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Birdchick Blog: Harrison Bud Tordoff

Thursday, July 24, 2008

Harrison Bud Tordoff

Bud Tordoff, peregrine falcon guru has died.

This is how I will always remember him. He loved peregrine falcons, he loved showing them to the public, he loved restoring our falcon population in Minnesota.

I'll never forget the first time I got to tag along to a peregrine nest with Bud and Mark Martell. Years ago when I was kid, reading my Wonder of Birds book or being sent articles by an uncle about reintroducing peregrine falcons in cities, I dreamed about what it would be like to be up on one of those buildings, watching a falcon nest.

When I started volunteering at the Raptor Center, my friend Amber and hoped to get out to the nests. We got to know Mark who went out banding with Bud and who managed to get us an invite. We were both nervous and excited. On the one hand we were going out to see a peregrine nests up close and learn about falcons. On the other, we were with one of the guys who not only worked with Dr. Pat Redig to reintroduce peregrine falcons in Minnesota, but was a past president of the American Ornithologists' Union and was a World War II Flying Ace. I just hoped I wouldn't come off as some Twinkie and not annoy either Mark or Bud too much. But we soon learned that with Bud, if you liked peregrine falcons, you were good company. We would listen to him recount the various histories of peregrine falcons not unlike the way one of my aunts would recount all the loves of Susan Lucci on All My Children. Even over the years, if one of us would find a banded peregrine and told Bud, he would ask if we could read the band number. If we could, he usually knew what nest it came from and when and where it was hatched.

The first time we went up into a building to a peregrine nest platform, it was a cloudy day in Minneapolis. Traffic was noisy and bustling on the street, but when we ascended the Multifoods Building and made it to the nesting corridor, it was silent except for the wind whipping through the screen. I remember walking down the dark corridor, feeling the wind and noticing pieces of pigeon wings, starling legs, grackle heads and other bird parts. With the wind blowing and the bird parts, it almost seemed like we were walking into some monster's lair. Bud spotted a peregrine perched on a building about two blocks away. As we aimed our binoculars, it dropped from its perch. Before I could get the sentence out, "Huh, I wonder where it went?" the falcon's dark form flashed right in front of us. We laughed at being startled and admired the bird's speed to defend its nest. I was so nervous that day, I foolishly didn't bring a camera. I'll never forget that day and it certainly is in my top five birding moments of all time.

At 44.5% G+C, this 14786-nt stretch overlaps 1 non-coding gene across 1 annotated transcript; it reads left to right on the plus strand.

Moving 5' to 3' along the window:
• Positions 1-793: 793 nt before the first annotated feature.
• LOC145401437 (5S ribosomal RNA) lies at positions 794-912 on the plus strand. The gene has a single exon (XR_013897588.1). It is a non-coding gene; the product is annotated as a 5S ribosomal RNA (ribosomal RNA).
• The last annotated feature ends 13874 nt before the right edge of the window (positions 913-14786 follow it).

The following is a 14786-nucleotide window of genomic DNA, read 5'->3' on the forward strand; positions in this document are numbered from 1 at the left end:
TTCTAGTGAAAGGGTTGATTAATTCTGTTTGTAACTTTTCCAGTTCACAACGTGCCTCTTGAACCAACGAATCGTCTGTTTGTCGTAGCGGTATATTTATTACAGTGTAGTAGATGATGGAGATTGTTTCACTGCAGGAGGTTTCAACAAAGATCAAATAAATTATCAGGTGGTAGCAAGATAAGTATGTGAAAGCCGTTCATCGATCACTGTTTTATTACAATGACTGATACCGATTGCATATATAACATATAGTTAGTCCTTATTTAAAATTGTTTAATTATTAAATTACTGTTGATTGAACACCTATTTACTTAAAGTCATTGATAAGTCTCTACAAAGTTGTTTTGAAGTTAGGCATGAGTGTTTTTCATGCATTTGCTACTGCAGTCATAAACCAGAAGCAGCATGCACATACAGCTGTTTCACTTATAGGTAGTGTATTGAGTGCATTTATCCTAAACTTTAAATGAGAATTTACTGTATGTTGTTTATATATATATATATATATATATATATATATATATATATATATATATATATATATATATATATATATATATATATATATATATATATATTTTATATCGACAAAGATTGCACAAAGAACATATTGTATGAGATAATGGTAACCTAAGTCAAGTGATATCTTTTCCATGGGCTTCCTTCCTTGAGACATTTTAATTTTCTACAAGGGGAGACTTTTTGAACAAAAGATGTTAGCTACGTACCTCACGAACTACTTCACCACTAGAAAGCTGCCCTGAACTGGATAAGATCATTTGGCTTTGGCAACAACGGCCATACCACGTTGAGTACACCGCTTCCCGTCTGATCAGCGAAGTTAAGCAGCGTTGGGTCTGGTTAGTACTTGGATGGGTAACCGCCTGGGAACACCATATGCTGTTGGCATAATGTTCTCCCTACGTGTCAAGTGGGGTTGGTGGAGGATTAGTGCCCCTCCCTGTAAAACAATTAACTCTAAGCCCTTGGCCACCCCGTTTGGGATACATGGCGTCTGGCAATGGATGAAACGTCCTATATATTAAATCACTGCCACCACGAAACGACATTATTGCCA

Bud was kind and generous with his information. I've met so many people who would tell me of meeting a "nice old man who apparently knows a lot about peregrines." If you hung out at any of the nesting spots in the Twin Cities, the chances were good you might find him along side you watching the birds as well. No question was too stupid, he would answer them all and often ask bystanders about what they had seen, always wanting to know more about the falcon species he loved so much.

I'm just scratching the surface of all the wonderful avian projects Bud was involved in, I know others who knew him could add to it. He is going to be missed.